The Berkeley High School Jacket has long been recognized as one of the best high school newspapers in the country. That reputation comes in part from the story it broke 9 years ago about how Berkeley landlord Lackireddy Bali Reddy was importing girls from India to work as sex slaves in the Bay Area.
The paper is completely independent of the high school. It doesn’t get money from the school district, it elects its own editorial board, and it is produced outside of a formal journalism class. Every other week the 70-person staff produces a 16-page paper covering everything from desk shortages at the school to students posting racial slurs on Facebook.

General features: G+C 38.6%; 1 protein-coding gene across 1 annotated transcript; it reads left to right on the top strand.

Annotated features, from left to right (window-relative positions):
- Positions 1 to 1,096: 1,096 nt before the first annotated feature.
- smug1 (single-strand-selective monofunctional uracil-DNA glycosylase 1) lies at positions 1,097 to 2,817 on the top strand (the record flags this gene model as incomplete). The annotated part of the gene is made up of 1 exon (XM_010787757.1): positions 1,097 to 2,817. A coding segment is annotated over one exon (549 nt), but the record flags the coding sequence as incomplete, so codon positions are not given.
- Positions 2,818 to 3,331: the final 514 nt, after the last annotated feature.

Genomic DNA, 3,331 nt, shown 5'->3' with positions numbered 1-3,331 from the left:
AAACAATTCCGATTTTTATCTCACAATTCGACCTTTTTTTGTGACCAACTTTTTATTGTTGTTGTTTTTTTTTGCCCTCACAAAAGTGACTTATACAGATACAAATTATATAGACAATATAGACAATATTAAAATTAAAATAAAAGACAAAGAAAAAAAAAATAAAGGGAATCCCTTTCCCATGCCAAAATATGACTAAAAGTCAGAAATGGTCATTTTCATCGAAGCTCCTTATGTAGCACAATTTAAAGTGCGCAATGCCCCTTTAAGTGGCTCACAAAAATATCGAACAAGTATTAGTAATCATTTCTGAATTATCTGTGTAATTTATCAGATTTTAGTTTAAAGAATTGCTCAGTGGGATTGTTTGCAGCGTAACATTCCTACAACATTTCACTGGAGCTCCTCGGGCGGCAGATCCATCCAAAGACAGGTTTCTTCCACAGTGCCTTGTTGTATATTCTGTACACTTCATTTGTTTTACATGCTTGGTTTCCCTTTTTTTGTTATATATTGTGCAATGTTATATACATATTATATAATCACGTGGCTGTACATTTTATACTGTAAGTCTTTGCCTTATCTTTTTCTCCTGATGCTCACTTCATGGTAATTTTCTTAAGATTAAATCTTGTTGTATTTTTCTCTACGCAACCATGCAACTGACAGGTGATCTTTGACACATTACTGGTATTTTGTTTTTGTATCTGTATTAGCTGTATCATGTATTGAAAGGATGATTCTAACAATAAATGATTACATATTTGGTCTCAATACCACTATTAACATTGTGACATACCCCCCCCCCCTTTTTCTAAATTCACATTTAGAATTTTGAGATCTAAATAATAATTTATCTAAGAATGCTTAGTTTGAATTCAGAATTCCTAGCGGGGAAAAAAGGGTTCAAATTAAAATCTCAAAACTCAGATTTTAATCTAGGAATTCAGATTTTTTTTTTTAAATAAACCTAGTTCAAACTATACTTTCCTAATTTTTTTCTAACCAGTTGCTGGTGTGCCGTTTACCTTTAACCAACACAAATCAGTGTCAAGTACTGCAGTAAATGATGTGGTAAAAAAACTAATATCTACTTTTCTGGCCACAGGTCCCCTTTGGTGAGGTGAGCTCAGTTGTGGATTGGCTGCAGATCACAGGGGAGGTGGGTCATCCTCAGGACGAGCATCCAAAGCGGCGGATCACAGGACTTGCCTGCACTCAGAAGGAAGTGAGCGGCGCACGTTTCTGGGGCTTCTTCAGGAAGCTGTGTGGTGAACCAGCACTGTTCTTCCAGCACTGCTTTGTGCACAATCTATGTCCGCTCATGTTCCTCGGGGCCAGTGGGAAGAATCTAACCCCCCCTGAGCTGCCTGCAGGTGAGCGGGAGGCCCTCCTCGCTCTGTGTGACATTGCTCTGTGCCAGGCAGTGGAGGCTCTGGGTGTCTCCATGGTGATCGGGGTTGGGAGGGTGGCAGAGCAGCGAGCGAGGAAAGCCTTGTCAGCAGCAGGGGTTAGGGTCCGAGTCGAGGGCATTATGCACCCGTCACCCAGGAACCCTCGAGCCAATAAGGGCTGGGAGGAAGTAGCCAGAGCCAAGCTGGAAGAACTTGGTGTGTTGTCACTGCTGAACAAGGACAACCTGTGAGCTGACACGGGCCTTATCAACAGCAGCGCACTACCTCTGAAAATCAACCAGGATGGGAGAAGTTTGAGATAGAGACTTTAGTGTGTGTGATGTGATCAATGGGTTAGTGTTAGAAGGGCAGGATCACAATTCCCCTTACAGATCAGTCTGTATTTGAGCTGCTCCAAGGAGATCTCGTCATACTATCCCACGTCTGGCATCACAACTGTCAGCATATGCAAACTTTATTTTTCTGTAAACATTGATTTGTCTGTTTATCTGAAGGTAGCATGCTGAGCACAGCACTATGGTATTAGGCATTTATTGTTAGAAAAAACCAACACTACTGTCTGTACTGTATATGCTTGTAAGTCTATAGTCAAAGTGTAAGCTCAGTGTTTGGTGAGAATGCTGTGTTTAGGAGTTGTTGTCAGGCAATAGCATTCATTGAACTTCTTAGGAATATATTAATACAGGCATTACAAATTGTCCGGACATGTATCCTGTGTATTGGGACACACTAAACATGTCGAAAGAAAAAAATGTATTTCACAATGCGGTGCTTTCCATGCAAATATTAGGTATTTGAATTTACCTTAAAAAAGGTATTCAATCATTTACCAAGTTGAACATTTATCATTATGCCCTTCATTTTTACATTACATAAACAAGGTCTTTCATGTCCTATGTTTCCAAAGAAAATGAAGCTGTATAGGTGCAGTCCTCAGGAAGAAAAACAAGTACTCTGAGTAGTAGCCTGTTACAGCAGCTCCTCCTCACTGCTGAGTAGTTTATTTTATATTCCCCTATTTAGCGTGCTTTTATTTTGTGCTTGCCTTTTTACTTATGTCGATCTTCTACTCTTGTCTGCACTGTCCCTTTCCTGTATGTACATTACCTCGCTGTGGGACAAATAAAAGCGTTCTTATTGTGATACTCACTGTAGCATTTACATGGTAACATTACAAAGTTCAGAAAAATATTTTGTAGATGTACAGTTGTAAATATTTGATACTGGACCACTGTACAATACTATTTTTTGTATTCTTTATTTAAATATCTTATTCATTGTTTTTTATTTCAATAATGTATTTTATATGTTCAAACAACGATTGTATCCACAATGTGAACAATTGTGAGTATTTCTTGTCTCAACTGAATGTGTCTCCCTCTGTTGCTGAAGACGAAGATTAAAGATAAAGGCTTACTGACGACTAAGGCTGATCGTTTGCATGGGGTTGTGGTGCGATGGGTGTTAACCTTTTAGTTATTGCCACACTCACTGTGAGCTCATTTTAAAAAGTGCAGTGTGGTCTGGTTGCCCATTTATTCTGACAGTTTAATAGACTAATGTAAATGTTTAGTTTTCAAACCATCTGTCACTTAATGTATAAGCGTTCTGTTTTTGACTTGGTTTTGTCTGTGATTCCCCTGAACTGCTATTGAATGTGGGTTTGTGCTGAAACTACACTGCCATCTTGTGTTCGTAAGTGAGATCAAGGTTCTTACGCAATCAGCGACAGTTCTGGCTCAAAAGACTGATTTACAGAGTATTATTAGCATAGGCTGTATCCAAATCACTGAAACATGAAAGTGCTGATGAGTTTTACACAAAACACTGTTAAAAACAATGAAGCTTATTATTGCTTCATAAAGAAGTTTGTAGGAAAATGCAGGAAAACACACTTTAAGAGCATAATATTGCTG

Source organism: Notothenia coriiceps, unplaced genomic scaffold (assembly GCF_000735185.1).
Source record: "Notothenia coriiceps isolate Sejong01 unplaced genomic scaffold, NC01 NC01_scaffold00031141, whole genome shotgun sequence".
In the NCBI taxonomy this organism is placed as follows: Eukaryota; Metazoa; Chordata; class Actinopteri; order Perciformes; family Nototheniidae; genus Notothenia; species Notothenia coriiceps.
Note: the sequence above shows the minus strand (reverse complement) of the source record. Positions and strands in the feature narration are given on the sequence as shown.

But if you aren’t a subscriber, or your child isn’t one of the 3,200 students at the school, the inner world of Berkeley High as seen through its student journalists has been a secret.
For the first time in its long history, the Jacket is online. Not only are the stories from the current edition posted, but there are special multimedia projects, podcasts, and photos. It’s an interesting peek at an institution that is one of the largest in the city.
And it’s also a savvy move by those involved with the Jacket since journalists today need to know how to use multi-media tools, not just write traditional stories for the newspaper.
In August 2008, the Jacket’s financial manager put out a plea to the community because the Jacket did not have enough money to pay for printing for the year. The community responded generously and the Jacket is on sound financial footing this year. In fact, it is now able to print color, rather than black and white photographs.
Find the Jacket at: